Monday, December 13, 2010

Further Thoughts on Desperation Isle Estates

UPDATE (12/14/2010): We have found the remaining sims a new home!

I’ve been very quiet the past couple of weeks, but now that I’ve personally contacted all affected residents and vendors (and now that it’s actually sort of made the news), I just wanted to officially confirm and explain what’s going on with Desperation Isle Estates.

We are indeed shutting down our public meeting place and mall, New Desperation Isle, and we are exiting the business of managing multi-tenant residential sims. The detailed announcement I delivered to our residents is viewable on our estate blog. I don’t want to repeat what I’ve already said on the blog, but I did want to discuss a few specific things related to the decisions we made, and on Second Life as a whole.

Linden Lab’s Role

I tried to be very careful in constructing my official announcements, because I didn’t want to sound like I was saying, “Boo hoo, Linden Lab made it too hard for me to make money.” Success anywhere (in Second Life or the real one) means work, both to achieve and maintain. Linden Lab did in fact make quite a number of decisions that affected our mall, skybox store, and estate business, but those changes weren’t individual killing blows- they were just speed bumps that would require a lot more time, effort, and money than we’re willing to invest right now to overcome. A number of judgments Linden Lab has made, I might have done myself if I were in their position.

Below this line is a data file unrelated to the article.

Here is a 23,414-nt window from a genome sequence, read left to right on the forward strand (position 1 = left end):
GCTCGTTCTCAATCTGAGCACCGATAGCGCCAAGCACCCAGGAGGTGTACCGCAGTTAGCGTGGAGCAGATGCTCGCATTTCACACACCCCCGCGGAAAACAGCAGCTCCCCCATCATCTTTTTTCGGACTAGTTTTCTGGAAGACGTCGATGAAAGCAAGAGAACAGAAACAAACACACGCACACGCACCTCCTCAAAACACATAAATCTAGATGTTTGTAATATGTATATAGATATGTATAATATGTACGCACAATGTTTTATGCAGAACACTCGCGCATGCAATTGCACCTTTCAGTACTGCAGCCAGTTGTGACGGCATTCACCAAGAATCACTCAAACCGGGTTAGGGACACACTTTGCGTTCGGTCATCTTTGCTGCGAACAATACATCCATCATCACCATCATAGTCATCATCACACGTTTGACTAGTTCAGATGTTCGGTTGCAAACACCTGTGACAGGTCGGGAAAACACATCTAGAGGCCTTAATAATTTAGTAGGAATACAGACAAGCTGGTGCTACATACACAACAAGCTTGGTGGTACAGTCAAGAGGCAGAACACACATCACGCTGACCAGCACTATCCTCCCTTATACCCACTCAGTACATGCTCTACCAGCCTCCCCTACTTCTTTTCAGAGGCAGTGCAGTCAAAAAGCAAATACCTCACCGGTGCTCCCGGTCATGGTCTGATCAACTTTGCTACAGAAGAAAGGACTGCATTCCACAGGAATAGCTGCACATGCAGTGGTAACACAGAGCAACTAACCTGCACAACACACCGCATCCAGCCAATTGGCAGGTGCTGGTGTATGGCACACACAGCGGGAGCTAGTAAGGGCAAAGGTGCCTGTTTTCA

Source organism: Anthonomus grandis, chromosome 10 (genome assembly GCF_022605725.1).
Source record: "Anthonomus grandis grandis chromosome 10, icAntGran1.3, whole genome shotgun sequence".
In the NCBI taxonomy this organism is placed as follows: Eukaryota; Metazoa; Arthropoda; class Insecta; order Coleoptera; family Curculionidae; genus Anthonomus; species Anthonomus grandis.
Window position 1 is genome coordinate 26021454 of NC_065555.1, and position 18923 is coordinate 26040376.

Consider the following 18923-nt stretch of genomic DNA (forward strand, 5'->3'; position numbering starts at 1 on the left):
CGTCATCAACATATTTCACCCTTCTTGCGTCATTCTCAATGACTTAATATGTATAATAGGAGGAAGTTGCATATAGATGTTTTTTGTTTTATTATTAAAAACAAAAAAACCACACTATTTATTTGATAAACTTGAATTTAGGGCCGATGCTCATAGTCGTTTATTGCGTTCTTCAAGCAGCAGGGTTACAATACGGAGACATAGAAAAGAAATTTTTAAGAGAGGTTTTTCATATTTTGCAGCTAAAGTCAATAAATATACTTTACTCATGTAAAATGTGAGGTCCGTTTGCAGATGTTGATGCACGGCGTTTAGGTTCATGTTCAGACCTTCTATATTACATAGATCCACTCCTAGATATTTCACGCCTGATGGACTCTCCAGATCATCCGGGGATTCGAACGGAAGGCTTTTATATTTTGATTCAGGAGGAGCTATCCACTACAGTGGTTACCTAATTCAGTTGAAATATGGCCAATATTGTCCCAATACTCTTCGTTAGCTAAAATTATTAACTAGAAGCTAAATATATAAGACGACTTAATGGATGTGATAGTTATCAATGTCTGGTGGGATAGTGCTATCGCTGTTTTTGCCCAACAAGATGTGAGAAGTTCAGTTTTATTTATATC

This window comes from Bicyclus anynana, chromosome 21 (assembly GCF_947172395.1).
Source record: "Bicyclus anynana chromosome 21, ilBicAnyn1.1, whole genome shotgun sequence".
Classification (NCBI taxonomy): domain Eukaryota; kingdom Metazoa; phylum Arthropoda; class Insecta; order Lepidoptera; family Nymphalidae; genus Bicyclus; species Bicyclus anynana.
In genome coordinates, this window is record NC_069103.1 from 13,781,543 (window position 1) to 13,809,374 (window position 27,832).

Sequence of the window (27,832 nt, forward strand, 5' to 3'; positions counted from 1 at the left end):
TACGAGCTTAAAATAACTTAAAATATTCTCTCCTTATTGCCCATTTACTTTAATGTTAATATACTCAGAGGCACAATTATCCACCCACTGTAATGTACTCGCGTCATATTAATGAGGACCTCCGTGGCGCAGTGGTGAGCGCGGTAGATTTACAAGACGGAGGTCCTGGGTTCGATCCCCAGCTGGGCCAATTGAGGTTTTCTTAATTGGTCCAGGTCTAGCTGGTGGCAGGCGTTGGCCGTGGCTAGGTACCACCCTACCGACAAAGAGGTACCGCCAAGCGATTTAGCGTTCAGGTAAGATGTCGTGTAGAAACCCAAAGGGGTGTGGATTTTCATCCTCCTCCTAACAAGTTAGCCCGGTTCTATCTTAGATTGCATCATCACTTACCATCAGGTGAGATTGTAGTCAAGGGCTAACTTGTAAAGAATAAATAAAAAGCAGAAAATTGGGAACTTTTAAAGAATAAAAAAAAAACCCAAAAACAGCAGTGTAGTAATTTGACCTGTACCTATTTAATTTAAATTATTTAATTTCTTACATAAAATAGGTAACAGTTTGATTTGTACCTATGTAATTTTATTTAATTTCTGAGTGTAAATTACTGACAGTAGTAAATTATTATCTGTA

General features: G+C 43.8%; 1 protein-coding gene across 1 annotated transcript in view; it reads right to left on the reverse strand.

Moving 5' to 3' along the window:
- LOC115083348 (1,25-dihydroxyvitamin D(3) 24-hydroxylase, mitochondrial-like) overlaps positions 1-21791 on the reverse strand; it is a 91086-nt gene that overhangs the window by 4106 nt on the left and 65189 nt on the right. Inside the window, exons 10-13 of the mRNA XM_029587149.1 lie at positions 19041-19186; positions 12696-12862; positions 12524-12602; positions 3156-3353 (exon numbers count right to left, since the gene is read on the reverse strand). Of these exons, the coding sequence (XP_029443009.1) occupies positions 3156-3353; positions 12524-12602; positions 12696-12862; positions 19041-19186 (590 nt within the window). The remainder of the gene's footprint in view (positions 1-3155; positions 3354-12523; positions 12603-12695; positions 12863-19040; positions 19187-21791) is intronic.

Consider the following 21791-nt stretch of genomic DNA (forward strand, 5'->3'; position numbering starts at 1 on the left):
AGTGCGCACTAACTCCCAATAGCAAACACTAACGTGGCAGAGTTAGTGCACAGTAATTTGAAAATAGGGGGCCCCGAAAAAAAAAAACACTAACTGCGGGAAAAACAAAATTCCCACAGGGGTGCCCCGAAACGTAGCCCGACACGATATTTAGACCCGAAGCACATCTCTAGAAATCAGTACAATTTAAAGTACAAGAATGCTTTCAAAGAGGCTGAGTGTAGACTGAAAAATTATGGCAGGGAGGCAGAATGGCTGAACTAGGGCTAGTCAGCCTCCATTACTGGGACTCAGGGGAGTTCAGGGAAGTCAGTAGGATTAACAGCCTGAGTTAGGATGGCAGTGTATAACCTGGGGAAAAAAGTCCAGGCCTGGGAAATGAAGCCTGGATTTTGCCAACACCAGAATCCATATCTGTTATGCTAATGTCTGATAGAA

The only policy change Linden Lab made that I absolutely disagree with was the granting of reduced monthly tier to a small number of the very largest estates on the grid. Anyone who doesn’t see this decision as an openly hostile move against all new or small/medium estates on the grid is at risk of Kool-aid-induced diabetes. It is not the same as offering bulk discounts on new sim purchases (it cannot be compared to the Wal-Mart or Best Buy model), and doesn’t make business sense in the short term. Linden Lab realized they were leaving money on the table by allowing grandfathered tier to carry across sim transfers- and they fixed that- but then they secretly blessed a few favored estates with lower maintenance costs even though they would have sold just as many sims had they kept the original tier for themselves. Linden Lab is subsidising the estates who get these breaks and leaving the rest to fend for themselves (apparently most Atlas participants don’t even get this discount). And even this move makes sense in a very clinical, calculating way. I’ve discussed my theories about why I think they’ve done this extensively in other threads, and I believe Linden Lab’s own actions and statements throughout the past year have corroborated my beliefs.